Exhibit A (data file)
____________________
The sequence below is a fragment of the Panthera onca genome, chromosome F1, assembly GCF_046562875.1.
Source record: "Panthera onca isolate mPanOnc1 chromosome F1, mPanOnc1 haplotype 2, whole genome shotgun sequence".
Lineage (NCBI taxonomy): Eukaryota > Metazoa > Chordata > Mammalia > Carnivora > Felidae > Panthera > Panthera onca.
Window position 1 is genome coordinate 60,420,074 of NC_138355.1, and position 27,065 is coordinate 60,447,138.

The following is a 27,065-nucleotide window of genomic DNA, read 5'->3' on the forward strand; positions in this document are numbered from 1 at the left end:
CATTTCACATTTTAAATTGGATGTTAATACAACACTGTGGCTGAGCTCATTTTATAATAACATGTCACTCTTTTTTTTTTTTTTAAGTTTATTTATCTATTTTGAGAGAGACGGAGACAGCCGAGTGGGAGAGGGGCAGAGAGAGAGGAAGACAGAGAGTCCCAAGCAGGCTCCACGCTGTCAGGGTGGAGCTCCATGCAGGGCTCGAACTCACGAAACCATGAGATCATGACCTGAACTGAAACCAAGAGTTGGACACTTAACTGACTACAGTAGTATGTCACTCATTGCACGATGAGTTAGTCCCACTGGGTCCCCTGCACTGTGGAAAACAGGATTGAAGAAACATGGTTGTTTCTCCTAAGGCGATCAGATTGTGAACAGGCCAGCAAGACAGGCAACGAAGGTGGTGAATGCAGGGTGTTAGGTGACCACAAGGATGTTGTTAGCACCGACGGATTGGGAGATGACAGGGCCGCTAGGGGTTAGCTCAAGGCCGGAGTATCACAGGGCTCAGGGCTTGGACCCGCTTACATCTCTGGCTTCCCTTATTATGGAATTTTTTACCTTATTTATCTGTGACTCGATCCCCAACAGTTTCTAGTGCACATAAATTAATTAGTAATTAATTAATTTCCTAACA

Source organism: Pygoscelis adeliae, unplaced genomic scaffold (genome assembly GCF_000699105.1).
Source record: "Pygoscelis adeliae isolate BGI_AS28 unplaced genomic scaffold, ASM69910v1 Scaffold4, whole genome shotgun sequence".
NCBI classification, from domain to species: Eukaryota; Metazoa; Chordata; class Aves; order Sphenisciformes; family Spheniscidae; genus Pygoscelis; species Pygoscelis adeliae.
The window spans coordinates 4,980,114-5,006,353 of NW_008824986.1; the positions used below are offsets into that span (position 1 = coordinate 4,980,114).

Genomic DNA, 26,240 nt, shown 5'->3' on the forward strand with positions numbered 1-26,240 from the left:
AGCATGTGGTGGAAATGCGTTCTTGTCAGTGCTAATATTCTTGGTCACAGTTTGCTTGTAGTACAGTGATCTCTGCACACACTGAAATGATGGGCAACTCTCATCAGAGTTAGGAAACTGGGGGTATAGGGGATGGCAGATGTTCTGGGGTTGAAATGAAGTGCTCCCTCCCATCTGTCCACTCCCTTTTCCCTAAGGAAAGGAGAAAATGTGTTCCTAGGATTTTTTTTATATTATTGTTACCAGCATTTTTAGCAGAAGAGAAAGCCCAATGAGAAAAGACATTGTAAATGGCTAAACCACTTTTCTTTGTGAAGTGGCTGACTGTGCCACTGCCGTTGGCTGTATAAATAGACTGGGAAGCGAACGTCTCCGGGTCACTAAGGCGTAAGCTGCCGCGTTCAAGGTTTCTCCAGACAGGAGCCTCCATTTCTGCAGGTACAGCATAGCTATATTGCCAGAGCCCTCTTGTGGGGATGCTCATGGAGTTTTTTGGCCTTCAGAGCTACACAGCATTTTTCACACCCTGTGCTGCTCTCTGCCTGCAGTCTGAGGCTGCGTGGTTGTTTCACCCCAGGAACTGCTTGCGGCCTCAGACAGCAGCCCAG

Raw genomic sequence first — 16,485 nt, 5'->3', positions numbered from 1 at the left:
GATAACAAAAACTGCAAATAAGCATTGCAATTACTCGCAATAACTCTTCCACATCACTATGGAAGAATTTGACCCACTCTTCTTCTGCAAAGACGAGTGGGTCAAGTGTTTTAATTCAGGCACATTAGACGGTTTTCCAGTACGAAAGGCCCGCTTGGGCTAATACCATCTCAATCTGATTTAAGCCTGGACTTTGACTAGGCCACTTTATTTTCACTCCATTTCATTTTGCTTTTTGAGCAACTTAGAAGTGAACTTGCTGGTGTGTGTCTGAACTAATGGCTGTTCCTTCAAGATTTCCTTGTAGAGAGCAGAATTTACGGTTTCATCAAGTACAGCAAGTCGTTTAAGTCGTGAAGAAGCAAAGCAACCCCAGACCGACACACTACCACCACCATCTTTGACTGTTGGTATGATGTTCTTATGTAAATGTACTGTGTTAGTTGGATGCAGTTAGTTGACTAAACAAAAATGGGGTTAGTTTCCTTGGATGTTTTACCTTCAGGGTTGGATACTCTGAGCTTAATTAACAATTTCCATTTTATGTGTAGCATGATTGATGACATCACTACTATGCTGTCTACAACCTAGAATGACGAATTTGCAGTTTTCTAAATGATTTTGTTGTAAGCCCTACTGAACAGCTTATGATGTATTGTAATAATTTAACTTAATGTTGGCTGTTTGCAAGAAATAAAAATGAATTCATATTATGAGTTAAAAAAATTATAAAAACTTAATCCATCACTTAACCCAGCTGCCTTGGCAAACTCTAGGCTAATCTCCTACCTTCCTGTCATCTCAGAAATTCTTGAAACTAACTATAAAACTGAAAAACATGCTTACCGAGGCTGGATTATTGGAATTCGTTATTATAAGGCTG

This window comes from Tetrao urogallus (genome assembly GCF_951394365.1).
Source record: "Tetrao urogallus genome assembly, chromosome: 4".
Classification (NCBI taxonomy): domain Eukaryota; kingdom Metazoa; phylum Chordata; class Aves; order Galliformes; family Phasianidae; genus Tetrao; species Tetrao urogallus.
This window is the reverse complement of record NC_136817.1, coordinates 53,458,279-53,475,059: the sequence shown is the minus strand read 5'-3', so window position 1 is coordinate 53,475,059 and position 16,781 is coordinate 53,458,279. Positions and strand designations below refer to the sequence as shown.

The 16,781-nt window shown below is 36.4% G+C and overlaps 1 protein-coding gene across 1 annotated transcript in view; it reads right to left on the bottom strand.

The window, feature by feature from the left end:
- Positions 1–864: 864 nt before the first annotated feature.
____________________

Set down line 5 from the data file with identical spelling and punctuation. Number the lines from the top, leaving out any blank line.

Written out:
The following is a 27,065-nucleotide window of genomic DNA, read 5'->3' on the forward strand; positions in this document are numbered from 1 at the left end: